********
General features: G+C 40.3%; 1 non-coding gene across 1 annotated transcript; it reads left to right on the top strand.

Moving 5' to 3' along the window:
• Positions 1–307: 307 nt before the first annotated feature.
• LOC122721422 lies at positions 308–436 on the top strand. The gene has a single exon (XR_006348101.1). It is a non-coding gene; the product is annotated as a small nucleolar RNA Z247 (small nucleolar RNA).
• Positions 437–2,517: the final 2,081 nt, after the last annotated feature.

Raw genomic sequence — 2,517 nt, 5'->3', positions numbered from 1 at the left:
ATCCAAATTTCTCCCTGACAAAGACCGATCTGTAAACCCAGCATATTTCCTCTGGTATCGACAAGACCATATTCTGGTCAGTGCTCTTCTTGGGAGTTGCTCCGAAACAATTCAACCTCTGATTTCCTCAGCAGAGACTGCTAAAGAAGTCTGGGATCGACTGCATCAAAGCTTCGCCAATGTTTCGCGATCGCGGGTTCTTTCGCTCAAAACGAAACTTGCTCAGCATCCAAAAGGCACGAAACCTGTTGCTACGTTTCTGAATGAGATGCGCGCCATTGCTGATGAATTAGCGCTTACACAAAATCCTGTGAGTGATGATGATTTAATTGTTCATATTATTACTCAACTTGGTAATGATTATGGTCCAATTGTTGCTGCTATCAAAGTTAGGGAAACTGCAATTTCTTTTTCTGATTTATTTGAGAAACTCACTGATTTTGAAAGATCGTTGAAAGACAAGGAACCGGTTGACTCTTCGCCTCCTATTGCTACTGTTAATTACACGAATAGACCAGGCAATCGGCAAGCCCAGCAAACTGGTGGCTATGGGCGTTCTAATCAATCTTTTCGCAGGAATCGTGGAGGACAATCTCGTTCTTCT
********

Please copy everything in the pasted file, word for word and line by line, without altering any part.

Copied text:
General features: G+C 40.3%; 1 non-coding gene across 1 annotated transcript; it reads left to right on the top strand.

Moving 5' to 3' along the window:
• Positions 1–307: 307 nt before the first annotated feature.
• LOC122721422 lies at positions 308–436 on the top strand. The gene has a single exon (XR_006348101.1). It is a non-coding gene; the product is annotated as a small nucleolar RNA Z247 (small nucleolar RNA).
• Positions 437–2,517: the final 2,081 nt, after the last annotated feature.

Raw genomic sequence — 2,517 nt, 5'->3', positions numbered from 1 at the left:
ATCCAAATTTCTCCCTGACAAAGACCGATCTGTAAACCCAGCATATTTCCTCTGGTATCGACAAGACCATATTCTGGTCAGTGCTCTTCTTGGGAGTTGCTCCGAAACAATTCAACCTCTGATTTCCTCAGCAGAGACTGCTAAAGAAGTCTGGGATCGACTGCATCAAAGCTTCGCCAATGTTTCGCGATCGCGGGTTCTTTCGCTCAAAACGAAACTTGCTCAGCATCCAAAAGGCACGAAACCTGTTGCTACGTTTCTGAATGAGATGCGCGCCATTGCTGATGAATTAGCGCTTACACAAAATCCTGTGAGTGATGATGATTTAATTGTTCATATTATTACTCAACTTGGTAATGATTATGGTCCAATTGTTGCTGCTATCAAAGTTAGGGAAACTGCAATTTCTTTTTCTGATTTATTTGAGAAACTCACTGATTTTGAAAGATCGTTGAAAGACAAGGAACCGGTTGACTCTTCGCCTCCTATTGCTACTGTTAATTACACGAATAGACCAGGCAATCGGCAAGCCCAGCAAACTGGTGGCTATGGGCGTTCTAATCAATCTTTTCGCAGGAATCGTGGAGGACAATCTCGTTCTTCT